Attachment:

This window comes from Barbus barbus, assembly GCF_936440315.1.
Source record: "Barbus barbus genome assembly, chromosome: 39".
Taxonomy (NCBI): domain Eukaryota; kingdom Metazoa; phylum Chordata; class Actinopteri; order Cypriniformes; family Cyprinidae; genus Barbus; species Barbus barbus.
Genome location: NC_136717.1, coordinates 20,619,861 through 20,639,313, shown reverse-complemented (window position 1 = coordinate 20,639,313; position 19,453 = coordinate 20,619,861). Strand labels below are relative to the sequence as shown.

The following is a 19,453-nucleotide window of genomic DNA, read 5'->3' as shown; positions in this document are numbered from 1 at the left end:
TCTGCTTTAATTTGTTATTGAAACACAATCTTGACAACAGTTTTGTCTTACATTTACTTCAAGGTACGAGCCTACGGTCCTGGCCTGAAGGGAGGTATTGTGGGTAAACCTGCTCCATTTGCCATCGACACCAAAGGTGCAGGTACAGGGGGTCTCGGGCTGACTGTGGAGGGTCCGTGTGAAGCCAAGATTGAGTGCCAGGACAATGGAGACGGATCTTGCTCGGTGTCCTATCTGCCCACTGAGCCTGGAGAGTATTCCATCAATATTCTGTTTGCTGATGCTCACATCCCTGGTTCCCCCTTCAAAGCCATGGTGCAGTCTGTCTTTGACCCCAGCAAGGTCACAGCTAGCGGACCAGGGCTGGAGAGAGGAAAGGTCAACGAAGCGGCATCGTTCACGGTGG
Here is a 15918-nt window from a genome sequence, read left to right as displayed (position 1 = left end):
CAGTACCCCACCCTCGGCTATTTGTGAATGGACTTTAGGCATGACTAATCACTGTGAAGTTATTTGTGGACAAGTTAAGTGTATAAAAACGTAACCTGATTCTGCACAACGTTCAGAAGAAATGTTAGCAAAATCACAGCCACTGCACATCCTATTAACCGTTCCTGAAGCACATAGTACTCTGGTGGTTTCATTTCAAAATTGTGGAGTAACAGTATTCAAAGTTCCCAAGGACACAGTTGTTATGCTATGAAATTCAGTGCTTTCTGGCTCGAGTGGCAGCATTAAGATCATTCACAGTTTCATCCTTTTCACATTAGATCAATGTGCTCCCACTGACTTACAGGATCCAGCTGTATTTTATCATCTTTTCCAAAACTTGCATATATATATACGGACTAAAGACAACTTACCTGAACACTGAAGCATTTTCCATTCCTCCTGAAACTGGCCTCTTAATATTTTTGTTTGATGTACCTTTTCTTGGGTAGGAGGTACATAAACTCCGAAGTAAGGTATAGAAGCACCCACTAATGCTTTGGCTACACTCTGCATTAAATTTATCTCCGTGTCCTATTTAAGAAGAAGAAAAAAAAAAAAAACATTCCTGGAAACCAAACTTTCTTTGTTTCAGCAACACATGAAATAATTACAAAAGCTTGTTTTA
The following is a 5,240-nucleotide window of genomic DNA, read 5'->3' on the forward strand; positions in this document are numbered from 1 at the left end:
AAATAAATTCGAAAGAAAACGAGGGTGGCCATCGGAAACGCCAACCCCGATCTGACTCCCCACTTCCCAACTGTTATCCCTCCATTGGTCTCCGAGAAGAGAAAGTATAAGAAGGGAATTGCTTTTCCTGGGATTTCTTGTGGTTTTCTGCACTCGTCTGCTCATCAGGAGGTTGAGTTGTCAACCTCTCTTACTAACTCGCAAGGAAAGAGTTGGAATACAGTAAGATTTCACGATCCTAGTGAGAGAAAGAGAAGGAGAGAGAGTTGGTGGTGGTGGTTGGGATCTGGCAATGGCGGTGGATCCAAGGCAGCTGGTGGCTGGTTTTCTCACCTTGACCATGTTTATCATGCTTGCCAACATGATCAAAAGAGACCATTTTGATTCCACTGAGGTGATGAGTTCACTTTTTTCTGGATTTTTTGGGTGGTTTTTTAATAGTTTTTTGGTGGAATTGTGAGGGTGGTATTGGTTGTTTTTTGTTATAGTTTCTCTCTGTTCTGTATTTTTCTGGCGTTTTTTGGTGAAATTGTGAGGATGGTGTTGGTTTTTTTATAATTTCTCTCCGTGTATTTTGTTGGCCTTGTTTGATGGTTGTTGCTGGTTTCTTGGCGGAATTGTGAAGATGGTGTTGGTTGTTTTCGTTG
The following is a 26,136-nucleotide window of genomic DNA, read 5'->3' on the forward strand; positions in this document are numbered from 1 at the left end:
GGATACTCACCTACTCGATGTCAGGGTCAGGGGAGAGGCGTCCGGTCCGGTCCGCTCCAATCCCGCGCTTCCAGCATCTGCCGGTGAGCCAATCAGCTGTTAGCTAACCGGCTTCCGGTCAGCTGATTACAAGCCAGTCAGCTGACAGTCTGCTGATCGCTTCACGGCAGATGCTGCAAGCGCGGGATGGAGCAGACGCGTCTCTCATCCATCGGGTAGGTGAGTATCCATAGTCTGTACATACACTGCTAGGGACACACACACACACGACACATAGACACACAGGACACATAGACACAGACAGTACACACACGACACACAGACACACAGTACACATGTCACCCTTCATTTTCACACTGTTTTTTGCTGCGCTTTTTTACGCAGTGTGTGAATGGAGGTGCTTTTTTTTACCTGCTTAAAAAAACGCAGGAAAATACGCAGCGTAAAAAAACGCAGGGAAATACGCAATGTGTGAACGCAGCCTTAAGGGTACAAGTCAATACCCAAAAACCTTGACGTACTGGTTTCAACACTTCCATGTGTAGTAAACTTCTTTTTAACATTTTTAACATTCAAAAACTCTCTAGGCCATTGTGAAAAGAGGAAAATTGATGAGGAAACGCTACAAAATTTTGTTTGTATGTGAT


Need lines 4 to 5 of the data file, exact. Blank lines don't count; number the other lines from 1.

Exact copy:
Genome location: NC_136717.1, coordinates 20,619,861 through 20,639,313, shown reverse-complemented (window position 1 = coordinate 20,639,313; position 19,453 = coordinate 20,619,861). Strand labels below are relative to the sequence as shown.

The following is a 19,453-nucleotide window of genomic DNA, read 5'->3' as shown; positions in this document are numbered from 1 at the left end: